Because DNA is a double helix with two chains that are complementary, either side may act as a template for its replication. DNA is the only molecule that can copy itself. Its subunits are called nucleotides. These contain a sugar--deoxyribose, a phosphate group and one of four bases--adenine, guanine, cytosine or thymine. These bases pair up with their complement on the adjacent chain. The rules are A pairs with T and C pairs with G. During replication, the hydrogen bonds between complementary bases are overcome and either chain can be replicated. Free nucleotides attach to exposed bases. For example, if the DNA code reads: A, T, C, G, then a complementary chain will be produced with the basesT, A, G, C. Because of this property, life can go on. DNA can be replicated for daughter cells produced during mitosis and also, for gamete production during meiosis.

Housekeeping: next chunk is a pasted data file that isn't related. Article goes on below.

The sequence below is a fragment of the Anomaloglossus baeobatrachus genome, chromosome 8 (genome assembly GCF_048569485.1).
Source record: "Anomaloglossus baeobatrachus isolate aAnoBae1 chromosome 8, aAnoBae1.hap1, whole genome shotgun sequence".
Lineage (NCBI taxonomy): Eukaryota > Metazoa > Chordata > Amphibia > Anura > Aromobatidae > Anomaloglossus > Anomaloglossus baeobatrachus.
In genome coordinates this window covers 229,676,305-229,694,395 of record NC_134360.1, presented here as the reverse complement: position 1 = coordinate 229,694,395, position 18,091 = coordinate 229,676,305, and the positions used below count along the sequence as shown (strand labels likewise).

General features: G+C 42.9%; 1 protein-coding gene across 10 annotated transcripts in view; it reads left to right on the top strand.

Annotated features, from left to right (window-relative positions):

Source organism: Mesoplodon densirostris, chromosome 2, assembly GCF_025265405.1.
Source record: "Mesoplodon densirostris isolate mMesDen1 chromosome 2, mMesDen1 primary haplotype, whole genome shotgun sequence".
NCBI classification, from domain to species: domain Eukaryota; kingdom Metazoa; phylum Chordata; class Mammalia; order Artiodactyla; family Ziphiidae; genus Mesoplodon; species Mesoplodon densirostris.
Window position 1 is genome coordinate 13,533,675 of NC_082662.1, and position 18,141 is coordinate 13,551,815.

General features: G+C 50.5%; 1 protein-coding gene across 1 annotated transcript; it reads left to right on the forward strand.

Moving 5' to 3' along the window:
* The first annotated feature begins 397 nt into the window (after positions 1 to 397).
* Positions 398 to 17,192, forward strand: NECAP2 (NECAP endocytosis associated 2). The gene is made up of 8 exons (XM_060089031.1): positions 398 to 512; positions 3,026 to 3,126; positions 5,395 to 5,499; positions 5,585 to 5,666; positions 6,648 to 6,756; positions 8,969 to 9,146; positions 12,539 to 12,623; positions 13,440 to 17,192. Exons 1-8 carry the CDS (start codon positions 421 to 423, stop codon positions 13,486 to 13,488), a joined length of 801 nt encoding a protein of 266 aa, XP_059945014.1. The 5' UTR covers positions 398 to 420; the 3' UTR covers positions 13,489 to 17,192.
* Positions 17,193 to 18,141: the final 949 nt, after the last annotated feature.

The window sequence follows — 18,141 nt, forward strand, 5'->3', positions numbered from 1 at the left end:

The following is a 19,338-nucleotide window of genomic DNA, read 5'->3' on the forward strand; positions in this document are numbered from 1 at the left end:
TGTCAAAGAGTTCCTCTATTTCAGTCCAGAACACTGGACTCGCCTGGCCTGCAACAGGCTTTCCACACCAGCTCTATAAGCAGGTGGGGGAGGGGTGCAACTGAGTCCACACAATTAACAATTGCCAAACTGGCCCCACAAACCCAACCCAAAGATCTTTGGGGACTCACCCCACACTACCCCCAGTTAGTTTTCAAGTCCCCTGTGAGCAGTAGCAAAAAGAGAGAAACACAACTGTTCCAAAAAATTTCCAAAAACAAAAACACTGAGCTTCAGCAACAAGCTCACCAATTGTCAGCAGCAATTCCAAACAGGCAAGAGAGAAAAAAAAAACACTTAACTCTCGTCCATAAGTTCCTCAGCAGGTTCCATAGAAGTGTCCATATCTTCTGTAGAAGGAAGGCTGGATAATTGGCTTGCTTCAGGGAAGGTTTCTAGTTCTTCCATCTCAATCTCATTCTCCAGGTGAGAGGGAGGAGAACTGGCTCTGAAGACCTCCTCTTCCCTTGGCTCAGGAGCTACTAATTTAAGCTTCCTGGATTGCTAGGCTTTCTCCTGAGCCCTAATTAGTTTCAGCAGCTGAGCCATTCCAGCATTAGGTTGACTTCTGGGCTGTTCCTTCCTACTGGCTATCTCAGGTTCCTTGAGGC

DNA molecules have the unique ability to self-replicate. This ability is important in cell division, which occurs during growing, development, and replacement of damaged cells. As DNA contains genetic information, it is necessary for DNA to replicate before division, otherwise the cells would not function correctly.
DNA is also a very stable molecule, it is hard to break apart without the help of enzymes, etc. This is important because DNA has to store the information to code for every single protein produced by the organism. If DNA were to fall apart, the cells would not function.